Australia Doesn't Exist, and Other Geographic Conspiracy Theories
A few years ago we covered a conspiracy theory that claimed the country of Finland doesn't exist, and all the world's governments cooperatively conspired to fool all the world's citizens into believing in it as a ploy to get extra fish to feed struggling post-war Japan. Well, regardless of how plausible you may have felt that one was or wasn't, we have another one for you today: a similar claim made about Australia, complete with an equally believable motive.
Australia Doesn't Exist
In 2006, an anonymous post on the Flat Earth Society forum first raised the idea of Australia being fake. It said, in part:
The idea languished in Internet obscurity for a long time until a Swedish Facebook user named Shelley Floryd revived it based on some random thread on Reddit, and this time she added a motivation:
The post was quickly shared over 20,000 times before Floryd deleted it, telling BuzzFeed News at the time that she was buried in ridicule from angry Australians, including "100 or so" death threats. She probably wishes she'd kept a bit more distance from Flat Earther forums. But regardless, let us expend an appropriate amount of effort presenting the evidence that Australia is in fact real.
Now that we're done with that, it's worth noting that Finland and Australia aren't the only places in the world that are both denied by some to exist, and can be easily visited by anyone at any time. In a nondescript part of Germany, you may or may not find a city called Bielefeld.
Bielefeld Doesn't Exist
Like the Australian story, the "Bielefeld doesn't exist" conspiracy theory also has a well-known point of origin. In 1993, some students at the University of Kiel in Germany were having a party in a dormitory and someone happened to mention that they were from Bielefeld, a small city somewhat known for being uninteresting. Achim Held, today a computer scientist, recalls that one of his friends jokingly scoffed at the innocent statement and said that nobody would actually be from there.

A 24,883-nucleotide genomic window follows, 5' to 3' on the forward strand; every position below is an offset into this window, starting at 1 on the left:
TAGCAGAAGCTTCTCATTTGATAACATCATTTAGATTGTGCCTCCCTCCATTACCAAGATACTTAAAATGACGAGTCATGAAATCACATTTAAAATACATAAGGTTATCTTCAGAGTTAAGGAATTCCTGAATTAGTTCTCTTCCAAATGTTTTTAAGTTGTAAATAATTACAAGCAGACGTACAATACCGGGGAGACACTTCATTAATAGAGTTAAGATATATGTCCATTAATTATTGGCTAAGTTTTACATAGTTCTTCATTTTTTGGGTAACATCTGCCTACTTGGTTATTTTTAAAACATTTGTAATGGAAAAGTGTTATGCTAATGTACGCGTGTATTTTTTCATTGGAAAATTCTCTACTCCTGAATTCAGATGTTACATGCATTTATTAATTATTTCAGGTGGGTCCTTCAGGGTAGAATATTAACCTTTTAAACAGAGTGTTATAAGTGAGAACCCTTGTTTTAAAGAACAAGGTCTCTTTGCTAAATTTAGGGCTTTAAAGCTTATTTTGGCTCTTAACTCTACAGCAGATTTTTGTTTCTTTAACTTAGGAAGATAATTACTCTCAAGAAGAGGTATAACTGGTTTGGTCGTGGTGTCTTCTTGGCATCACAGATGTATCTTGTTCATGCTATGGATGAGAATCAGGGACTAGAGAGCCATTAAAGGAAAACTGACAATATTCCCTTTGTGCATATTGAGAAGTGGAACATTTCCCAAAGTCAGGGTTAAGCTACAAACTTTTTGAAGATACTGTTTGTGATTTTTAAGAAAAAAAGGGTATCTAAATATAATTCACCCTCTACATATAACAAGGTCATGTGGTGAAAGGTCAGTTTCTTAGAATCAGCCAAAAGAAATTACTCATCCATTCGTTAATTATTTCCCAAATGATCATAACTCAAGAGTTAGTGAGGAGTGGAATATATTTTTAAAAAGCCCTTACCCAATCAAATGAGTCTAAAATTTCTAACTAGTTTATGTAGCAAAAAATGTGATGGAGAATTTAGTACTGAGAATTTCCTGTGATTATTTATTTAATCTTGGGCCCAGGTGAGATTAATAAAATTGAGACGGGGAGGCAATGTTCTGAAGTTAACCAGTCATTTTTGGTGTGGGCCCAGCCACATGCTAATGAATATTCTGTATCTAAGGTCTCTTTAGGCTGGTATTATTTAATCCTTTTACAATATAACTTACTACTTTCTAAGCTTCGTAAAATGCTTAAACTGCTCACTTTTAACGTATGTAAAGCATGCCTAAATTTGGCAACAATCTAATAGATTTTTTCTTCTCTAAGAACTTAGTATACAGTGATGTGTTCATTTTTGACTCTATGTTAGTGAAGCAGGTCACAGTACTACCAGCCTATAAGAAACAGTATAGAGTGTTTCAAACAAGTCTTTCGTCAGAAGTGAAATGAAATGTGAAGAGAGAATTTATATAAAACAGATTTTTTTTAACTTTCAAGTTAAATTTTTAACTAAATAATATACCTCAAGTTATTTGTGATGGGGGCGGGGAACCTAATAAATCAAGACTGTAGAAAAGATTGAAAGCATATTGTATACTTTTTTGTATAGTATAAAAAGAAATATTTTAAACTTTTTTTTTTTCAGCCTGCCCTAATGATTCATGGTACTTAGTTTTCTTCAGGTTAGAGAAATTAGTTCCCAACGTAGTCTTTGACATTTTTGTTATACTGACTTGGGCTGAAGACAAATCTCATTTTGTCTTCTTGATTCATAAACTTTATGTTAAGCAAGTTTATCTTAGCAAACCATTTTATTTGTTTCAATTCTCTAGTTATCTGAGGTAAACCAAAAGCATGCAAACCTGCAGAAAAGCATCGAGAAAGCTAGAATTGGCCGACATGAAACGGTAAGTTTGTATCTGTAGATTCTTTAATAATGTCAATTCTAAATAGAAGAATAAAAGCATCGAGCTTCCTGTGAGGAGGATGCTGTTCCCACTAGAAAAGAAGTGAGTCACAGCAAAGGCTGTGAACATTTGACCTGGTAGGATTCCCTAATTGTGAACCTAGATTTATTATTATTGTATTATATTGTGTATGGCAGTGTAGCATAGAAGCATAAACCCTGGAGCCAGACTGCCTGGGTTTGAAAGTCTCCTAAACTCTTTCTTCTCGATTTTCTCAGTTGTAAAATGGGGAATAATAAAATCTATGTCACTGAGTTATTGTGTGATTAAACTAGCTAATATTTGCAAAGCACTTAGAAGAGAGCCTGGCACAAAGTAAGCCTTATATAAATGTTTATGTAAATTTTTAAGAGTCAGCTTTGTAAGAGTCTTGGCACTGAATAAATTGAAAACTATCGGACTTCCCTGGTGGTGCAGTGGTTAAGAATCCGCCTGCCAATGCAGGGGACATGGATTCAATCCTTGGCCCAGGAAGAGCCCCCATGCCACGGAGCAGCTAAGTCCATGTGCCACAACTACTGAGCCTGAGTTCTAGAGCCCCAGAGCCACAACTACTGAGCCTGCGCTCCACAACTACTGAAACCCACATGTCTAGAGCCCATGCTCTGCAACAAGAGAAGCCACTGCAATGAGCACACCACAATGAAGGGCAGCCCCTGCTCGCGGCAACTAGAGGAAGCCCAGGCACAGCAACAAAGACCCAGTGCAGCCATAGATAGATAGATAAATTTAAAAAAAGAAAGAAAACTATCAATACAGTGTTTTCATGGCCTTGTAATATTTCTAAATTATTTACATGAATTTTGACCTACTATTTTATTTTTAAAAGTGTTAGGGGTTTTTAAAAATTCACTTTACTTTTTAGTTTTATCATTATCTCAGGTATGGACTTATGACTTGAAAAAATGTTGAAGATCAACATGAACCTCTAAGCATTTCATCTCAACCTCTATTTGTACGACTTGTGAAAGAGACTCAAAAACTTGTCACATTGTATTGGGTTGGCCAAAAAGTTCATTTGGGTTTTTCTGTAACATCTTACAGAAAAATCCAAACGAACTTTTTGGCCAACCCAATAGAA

Later, Held and some of the same friends were in a car on the way to Essen and saw that the motorway exits to Bielefeld were closed. It was the perfect deus ex machina punchline to their wisecrack from the other night. It was satirical proof of the joke that Bielefeld is just a government-invented myth. So Held went to Usenet — an online thing that was eventually replaced by the Internet, for all you kids out there — and posted about his discovery that THEY (always written in all-caps whenever used in reference to Bielefeld) have created this false city and even gone so far as to generate daily fake sports news about its football team, and produce automobile license plates with "BI" on them. As Held figured that as jokes go this one probably wasn't worth spending more than about two and a half minutes on, he didn't bother to fabricate any particular reason for the deception by THEM. But defying expectations, the joke stuck, and even today it's the running gag about Bielefeld.
(It's worth mentioning that although this joke about Bielefeld is based on it being boring and nondescript, it's actually quite a beautiful city with a lot of history and a thriving arts scene, very impressive for a city of its size, and well worth taking that highway exit.)
But geographic hoaxes are hardly new. Ever since the first few centuries of the Common Era when ships first began venturing into intercontinental waters, knowledge of the world was fuzzy. Cartographers struggled to organize and present geographic information that was incomplete and often contradictory. All of these early maps were wrong to some degree — some more than others, yet most were made with the very best of intentions. But not all of them. Combine the fact that the claimed existence of certain places could be beneficial to certain parties, with the limited ability for others to verify some far away place on a map, and we should not be surprised to find that there was a whole closeted industry of fake geographical information.
To illustrate, let's take two examples: An Italian cartographer who promoted a nonexistent island in an effort to prove that Venetians had beaten Columbus to the New World, and another island whose claimed existence was used to establish mineral and economic rights.
The first of these concerns the island of Frisland, a substantial island nation dotted with cities, ports, surrounding islets, and even its own monarchy. Frisland first appeared in maps of the North Atlantic beginning in 1558, and was included on multiple subsequent important maps for at least a century, until such time as that part of the world became sufficiently thoroughly explored that Frisland's existence was finally debunked.